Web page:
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Today in Switzerland: A roundup of the latest news on Friday

Find out what's going on today in Switzerland with The Local's short roundup of the news.

Today in Switzerland: A roundup of the latest news on Friday
In ther dark of the night...Cassandre Berdoz is announcing the hours. Photo by Ville de Lausanne

Switzerland added to UK’s Covid travel green list

From August 30th at 4 am, travellers from Switzerland will no longer be required to quarantine when arriving in the United Kingdom, regardless of their vaccination status — though they have to take a pre-departure test and another one two days after arrival.

“We’ve updated our travel lists further cautiously easing international travel”, Transport Secretary Grant Shapps said of the less restrictive measures.

READ MORE: Switzerland added to UK’s Covid travel green list

New study: Covid ‘self-tests’ are not reliable

Researchers at University of Bern have found that coronavirus test kits, which allow people to test at home, are not sufficiently accurate.

They reported that 12,400 infected people in Switzerland were not detected by the home kits; out of 141cases of contamination, the self-test detected only two out of three.

The tests are least accurate in asymptomatic cases.

“These people may be lulled into a false sense of security. There is a potential risk that the use of this type of tests will fuel the pandemic rather than slow it down”, researchers noted.

Self-tests are not accurate, researchers say. Photo by Louisa GOULIAMAKI / AFP 

Swiss to vote on later retirement age

The Federal Chancellery has confirmed the successful completion of the pension initiative introduced by the Young Liberal Radicals (JLR), who collected 107,000 valid signatures – 7,000 more than required for voting.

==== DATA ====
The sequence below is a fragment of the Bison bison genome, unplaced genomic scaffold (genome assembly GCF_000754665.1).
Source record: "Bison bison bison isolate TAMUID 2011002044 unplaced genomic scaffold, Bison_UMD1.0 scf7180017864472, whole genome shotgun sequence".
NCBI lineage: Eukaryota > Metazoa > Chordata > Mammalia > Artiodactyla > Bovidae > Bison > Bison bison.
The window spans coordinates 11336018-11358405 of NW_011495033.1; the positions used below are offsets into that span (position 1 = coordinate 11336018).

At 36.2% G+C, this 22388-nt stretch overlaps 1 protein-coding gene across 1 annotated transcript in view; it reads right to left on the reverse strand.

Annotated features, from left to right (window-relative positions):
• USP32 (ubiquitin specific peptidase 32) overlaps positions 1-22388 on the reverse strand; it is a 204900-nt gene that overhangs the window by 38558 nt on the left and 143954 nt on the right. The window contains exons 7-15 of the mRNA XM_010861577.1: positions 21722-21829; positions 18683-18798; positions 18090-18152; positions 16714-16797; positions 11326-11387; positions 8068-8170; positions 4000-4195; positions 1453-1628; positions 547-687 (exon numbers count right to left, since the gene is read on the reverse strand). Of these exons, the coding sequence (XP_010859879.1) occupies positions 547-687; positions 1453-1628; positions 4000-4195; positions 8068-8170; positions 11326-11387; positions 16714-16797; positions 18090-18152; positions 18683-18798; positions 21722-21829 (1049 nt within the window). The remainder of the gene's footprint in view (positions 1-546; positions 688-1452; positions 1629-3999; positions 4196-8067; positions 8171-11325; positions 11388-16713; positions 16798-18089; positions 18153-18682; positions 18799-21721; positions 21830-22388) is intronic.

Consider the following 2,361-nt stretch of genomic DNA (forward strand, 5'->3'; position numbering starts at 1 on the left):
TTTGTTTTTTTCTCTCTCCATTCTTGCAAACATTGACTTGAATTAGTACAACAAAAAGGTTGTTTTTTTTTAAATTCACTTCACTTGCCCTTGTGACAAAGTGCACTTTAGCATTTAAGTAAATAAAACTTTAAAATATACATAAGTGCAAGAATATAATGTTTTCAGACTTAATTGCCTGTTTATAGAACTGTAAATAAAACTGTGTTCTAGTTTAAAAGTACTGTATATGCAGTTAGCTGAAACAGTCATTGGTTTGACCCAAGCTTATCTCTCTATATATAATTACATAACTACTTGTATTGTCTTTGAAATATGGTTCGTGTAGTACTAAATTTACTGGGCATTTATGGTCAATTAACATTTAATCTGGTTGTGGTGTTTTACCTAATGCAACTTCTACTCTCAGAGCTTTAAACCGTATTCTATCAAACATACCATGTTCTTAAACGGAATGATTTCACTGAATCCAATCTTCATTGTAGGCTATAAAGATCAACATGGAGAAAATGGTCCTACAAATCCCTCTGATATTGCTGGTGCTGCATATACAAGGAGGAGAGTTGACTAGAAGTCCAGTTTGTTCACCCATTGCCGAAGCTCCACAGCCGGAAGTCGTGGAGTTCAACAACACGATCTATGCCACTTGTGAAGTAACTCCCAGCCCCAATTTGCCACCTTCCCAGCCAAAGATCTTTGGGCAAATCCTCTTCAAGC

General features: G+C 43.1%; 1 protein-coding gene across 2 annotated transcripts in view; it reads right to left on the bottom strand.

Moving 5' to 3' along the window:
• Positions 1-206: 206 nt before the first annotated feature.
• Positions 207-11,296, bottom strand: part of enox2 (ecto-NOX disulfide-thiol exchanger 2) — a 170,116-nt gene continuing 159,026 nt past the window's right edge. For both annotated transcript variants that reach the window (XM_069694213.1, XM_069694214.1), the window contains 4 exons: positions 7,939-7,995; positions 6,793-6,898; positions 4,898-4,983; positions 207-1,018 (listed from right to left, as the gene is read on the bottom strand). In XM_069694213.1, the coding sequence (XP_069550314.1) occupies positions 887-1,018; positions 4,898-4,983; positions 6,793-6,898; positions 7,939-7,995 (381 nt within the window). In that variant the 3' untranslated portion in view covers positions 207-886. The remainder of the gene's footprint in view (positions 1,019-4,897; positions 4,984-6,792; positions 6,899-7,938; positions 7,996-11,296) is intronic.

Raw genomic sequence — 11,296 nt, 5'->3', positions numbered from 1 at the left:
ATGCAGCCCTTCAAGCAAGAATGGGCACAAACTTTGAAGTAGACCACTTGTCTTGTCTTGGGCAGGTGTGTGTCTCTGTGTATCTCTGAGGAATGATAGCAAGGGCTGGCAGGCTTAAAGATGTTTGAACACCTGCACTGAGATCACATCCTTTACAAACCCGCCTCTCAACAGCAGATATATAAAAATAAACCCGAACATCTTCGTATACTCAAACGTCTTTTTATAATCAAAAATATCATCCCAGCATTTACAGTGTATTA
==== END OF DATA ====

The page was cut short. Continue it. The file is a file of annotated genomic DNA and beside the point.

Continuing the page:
The initiative seeks to raise the retirement age to 66 for both sexes, from the current 64 for women and 65 for men.

The goal, according to Matthias Müller, JLR’s president, is to boost the coffers of the country’s old-age insurance scheme, “so that all generations, and above all the young and future generations, can receive a decent pension”.

The date for the nationwide vote has not yet been set.

READ MORE: How does the Swiss pension system work – and how much will I receive?

Health Minister under heavy guard

Tonight, Alain Berset will take part in a TV programme “Arena” on Swiss-German television, where he will participate in a heated debate about Switzerland’s handling of the Covid pandemic.

“As the subject is very controversial, attacks against the health minister are to be feared”, Blick reports.

In order to ensure his safety, the Zurich police will send agents of the “Scorpion” force to protect Berset. It is a special unit of elite officers, normally deployed in shootings or hostage-taking situations. 

Switzerland’s budget to return to normal in 2022

After two years marked by heavier-than-usual spending due to  Covid-19, the federal budget will again be balanced.

In addition to the ordinary budget, the Federal Council provides for extraordinary expenditure of 925 million francs in the fight against the pandemic, which also includes the cost of the vaccines.

In total, revenue forecast for 2021 amounts to 78.6 billion francs, an increase of 3.3 percent.

This is due in particular to direct federal taxes, companies in the financial and pharmaceutical sectors having been largely spared by the coronavirus crisis.

Hear ye, hear ye, Lausanne’s cathedral has a new crier

Since June, Vaud’s capital has been searching for a new town crier, someone to announce the hours every night between 10pm and 2am from the bell tower of the city’s imposing Gothic cathedral.

The position has just been filled by Cassandre Berdoz, the first woman to have this job since it was created in 1405, municipal authorities announced.

Aside from watching over the city and announcing each hour in a melodious voice, her nightly duties include climb 53 stone steps to the cathedral’s bell tower and absolutely no falling asleep on the job.

READ MORE: Hear ye, here ye! This Swiss city is looking for a town crier

If you have any questions about life in Switzerland, ideas for articles or news tips for The Local, please get in touch with us at [email protected] to vote on later retirement age